Easy Jury Duty

I have been summoned for jury service at about the same time every year for at least the last five years. So, I was not surprised to be called to serve again this week. In 2007, I served on the jury for the trial of a Methamphetamine Drug Dealer. That was the first time I actually joined a jury – every other time, I have been released from service.

I live in the County of Santa Clara, home of the Silicon Valley. Our jury service check-in process is as easy as computers can make it. The paper Summons for Jury Service I received in the mail assigned me to a group. This year, my group number was 141. Since my service started on Monday, 2/22/2010, I checked for my group number on the Superior Court of California, County of Santa Clara Current Juror Status web site the night before. The web site either tells me when and where I need to appear or it says when to check back for the next update. I checked back twice a day until this morning at 11 am when my group was asked to appear at 1 pm, at the Downtown Courthouse (DTS) located at 191 N. First Street, San Jose.

I arrived before 1 pm, checked in and went down the hall (past the WE APPRECIATE OUR JURORS sign) to get some coffee. I waited in the Jury Waiting Room with my large no-fat latte. It is a large room decorated with excellent color photographs and most of one very big wall covered with a huge landscape painting of the East Santa Clara Valley in 1915, by Charles H. Harmon (1859-1936). The only other object of note in the Jury Waiting Room is a handsome antique oak desk covered with two mostly-complete jigsaw puzzles.

While I was waiting, I read a brochure called “Court and Community – Jury Service Information and Instructions for Responding the Your Juror Summons”. This document included a Message from the Chief Justice of California (the Hon. Ronald M. George):

As Americans, we sometimes take for granted the rule of law that allows us our freedoms. Trial by a jury of one’s peers is among the fundamental democratic ideals of our nation. Serving as jurors reminds us that these ideals exist only as long as individual citizens are willing to uphold them.

Jury service lies at the heart of our American judicial system. It is the duty and responsibility of all qualified citizens, but it is also an opportunity to contribute to our system of justice and to our communities. For many, serving as a juror is a memorable and even a profound experience. While voting is a privilege of citizenship, jury service is a civic obligation and often the most direct participation that individuals have in their government.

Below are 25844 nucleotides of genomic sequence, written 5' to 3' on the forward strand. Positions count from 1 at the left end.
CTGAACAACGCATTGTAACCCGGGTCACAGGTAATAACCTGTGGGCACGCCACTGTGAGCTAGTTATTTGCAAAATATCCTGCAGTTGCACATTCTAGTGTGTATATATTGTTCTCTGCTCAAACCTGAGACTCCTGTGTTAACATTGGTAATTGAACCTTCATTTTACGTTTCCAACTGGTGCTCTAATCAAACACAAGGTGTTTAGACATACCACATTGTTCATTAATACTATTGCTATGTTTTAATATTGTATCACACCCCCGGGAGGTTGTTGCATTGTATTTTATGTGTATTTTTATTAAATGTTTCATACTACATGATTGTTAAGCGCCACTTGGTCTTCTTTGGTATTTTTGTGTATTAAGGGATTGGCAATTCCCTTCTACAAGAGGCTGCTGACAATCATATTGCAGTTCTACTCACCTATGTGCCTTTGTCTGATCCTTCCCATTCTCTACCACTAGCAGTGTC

Still, no matter how worthwhile, jury service makes demands on our time. In recent years, California’s courts have made many efforts to improve jury service. Most notably, your courts have adopted a one-day or one-trial system in which a juror reporting for service either is assigned to a trial on the first day or is dismissed from service for at least 12 months. We have found that this system is far more manageable for prospective jurors: the majority serve for just one day, and of those selected for a trial, most complete their service within one week.

At about 1:30 pm, our group (now called “Panel 19”) was asked to move from the general jury waiting room to a special side room. Five minutes after I sat down in the side room, the Honorable Mary Jo Levinger, the judge who had called us, came out with her Bailiff and her legal intern to talk with us. She cheerfully said the trial had been expected to last about a week, so she had called 65 of us to be considered for the jury. However, maybe because a jury group had been called in, the lawyers just settled over lunch, so we were free to go and would not be called again for at least another year.  There was much clapping. Other than checking the web site, my jury duty this year took about one hour.

Judge Levinger said I could take her photo (with the Bailiff and intern) for this blog entry:

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Images Copyright 2010 Katy Dickinson

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